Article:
An object of the present invention is to improve text file processing.
Another object of this invention is to provide an improved text file interface support in an object oriented application.
A further object of the present invention is to handle the problems of pattern matching and flow of control, in text file processing, by creating a structure of templates and macros that correspond to the structure of the text file to be processed.
These and other objects are attained with a method and system for processing a text file in a computer application. The method comprises the steps of forming a template from fragments of the text file; using the template as an overlay for parsing incoming files, or as a prototype to generate a segment of an output file; and using a macro class to map data from the text file to an application. The macro class is embedded as a keyword within the template, so that when the template reaches the keyword, the template calls the macro class to further process the text file.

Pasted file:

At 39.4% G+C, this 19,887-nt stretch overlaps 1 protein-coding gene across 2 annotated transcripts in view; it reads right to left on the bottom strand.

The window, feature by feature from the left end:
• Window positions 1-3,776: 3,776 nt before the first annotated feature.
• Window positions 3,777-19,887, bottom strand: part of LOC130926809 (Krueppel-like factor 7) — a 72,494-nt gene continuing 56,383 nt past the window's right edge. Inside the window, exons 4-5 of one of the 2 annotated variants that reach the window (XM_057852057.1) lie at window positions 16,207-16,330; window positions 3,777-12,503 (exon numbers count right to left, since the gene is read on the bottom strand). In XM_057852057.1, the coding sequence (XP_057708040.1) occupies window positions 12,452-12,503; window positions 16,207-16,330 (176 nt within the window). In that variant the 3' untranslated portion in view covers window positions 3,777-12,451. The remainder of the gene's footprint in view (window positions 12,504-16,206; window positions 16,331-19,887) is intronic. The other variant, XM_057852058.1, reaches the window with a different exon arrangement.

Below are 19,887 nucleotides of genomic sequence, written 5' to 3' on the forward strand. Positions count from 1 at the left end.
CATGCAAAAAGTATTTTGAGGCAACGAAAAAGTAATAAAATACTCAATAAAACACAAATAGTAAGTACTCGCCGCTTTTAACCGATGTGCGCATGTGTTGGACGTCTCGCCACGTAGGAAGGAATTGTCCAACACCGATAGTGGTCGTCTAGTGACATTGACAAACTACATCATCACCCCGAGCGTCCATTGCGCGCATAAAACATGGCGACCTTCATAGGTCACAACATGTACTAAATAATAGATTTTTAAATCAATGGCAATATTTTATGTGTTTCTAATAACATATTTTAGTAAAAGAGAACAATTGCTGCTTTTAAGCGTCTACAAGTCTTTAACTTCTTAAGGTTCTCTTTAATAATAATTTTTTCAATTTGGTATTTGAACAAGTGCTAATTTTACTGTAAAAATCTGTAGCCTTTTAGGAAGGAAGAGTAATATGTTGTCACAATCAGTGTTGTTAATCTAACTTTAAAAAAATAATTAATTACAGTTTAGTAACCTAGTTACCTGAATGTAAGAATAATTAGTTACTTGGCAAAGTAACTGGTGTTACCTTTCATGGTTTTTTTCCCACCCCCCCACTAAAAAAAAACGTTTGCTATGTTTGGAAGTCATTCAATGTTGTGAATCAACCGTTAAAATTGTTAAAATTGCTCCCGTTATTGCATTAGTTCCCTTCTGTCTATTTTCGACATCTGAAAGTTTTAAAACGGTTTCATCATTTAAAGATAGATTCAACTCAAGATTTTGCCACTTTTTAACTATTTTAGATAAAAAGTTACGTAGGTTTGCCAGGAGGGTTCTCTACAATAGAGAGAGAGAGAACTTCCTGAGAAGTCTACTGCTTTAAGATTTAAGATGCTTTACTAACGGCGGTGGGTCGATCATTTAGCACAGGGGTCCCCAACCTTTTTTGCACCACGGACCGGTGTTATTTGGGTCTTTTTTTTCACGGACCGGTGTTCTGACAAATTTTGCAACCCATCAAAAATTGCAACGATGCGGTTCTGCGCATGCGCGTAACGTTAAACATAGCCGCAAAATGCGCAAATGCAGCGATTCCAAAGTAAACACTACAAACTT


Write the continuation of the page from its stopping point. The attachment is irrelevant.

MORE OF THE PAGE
The macro class may be used to read in a segment of the text file and to use the segment to initiate application update processing. Also, the macro class may be used to derive data from the application and to format it into the text file. Preferably, an interface controller is provided to prevent structure clashes by placing text data into appropriate places in a complex object structure as the text file is processed.
This invention is a general solution; so it is not about techniques to produce a specific format (e.g. object serialization or IP format). The only limitations on the text format is that it is possible to describe and predict a mapping from the text form of the data to its application form. Another point that should be noted is that although the application data may be represented by objects, the characteristics of data organization need to process the text files may be completely different.
Since the preferred embodiment of this invention is based on the underlying facilities of the Enterprise Application Development Platform (the copending application “Complex Object Navigation, Manipulation and Presentation” provides a base description), there is an assumption that the application data is of a form that is amenable to EADP control—that it includes complex object structures and probably some normalized data that can be manipulated using EADP functions.
Further benefits and advantages of the invention will become apparent from a consideration of the following detailed description, given with reference to the accompanying drawings, which specify and show preferred embodiments of the invention.